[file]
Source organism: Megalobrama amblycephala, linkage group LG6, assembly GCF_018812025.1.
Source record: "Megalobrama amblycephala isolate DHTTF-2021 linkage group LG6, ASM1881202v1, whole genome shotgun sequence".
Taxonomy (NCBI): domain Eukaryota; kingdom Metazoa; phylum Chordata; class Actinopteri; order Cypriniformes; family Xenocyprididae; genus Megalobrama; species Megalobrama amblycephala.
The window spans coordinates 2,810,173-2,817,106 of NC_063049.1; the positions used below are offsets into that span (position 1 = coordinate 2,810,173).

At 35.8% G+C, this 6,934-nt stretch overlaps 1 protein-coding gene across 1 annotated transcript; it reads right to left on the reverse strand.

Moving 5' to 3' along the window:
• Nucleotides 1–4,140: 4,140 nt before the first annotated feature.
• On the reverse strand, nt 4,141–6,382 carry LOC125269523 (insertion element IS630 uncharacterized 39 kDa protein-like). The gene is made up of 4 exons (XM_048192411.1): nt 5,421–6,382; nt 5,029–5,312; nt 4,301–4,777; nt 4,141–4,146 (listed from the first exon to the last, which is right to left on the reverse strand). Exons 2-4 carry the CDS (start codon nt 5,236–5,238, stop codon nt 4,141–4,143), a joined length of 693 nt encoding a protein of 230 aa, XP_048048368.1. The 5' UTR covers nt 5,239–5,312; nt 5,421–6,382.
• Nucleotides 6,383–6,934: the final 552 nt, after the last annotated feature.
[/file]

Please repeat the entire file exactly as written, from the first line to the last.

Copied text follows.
Source organism: Megalobrama amblycephala, linkage group LG6, assembly GCF_018812025.1.
Source record: "Megalobrama amblycephala isolate DHTTF-2021 linkage group LG6, ASM1881202v1, whole genome shotgun sequence".
Taxonomy (NCBI): domain Eukaryota; kingdom Metazoa; phylum Chordata; class Actinopteri; order Cypriniformes; family Xenocyprididae; genus Megalobrama; species Megalobrama amblycephala.
The window spans coordinates 2,810,173-2,817,106 of NC_063049.1; the positions used below are offsets into that span (position 1 = coordinate 2,810,173).

At 35.8% G+C, this 6,934-nt stretch overlaps 1 protein-coding gene across 1 annotated transcript; it reads right to left on the reverse strand.

Moving 5' to 3' along the window:
• Nucleotides 1–4,140: 4,140 nt before the first annotated feature.
• On the reverse strand, nt 4,141–6,382 carry LOC125269523 (insertion element IS630 uncharacterized 39 kDa protein-like). The gene is made up of 4 exons (XM_048192411.1): nt 5,421–6,382; nt 5,029–5,312; nt 4,301–4,777; nt 4,141–4,146 (listed from the first exon to the last, which is right to left on the reverse strand). Exons 2-4 carry the CDS (start codon nt 5,236–5,238, stop codon nt 4,141–4,143), a joined length of 693 nt encoding a protein of 230 aa, XP_048048368.1. The 5' UTR covers nt 5,239–5,312; nt 5,421–6,382.
• Nucleotides 6,383–6,934: the final 552 nt, after the last annotated feature.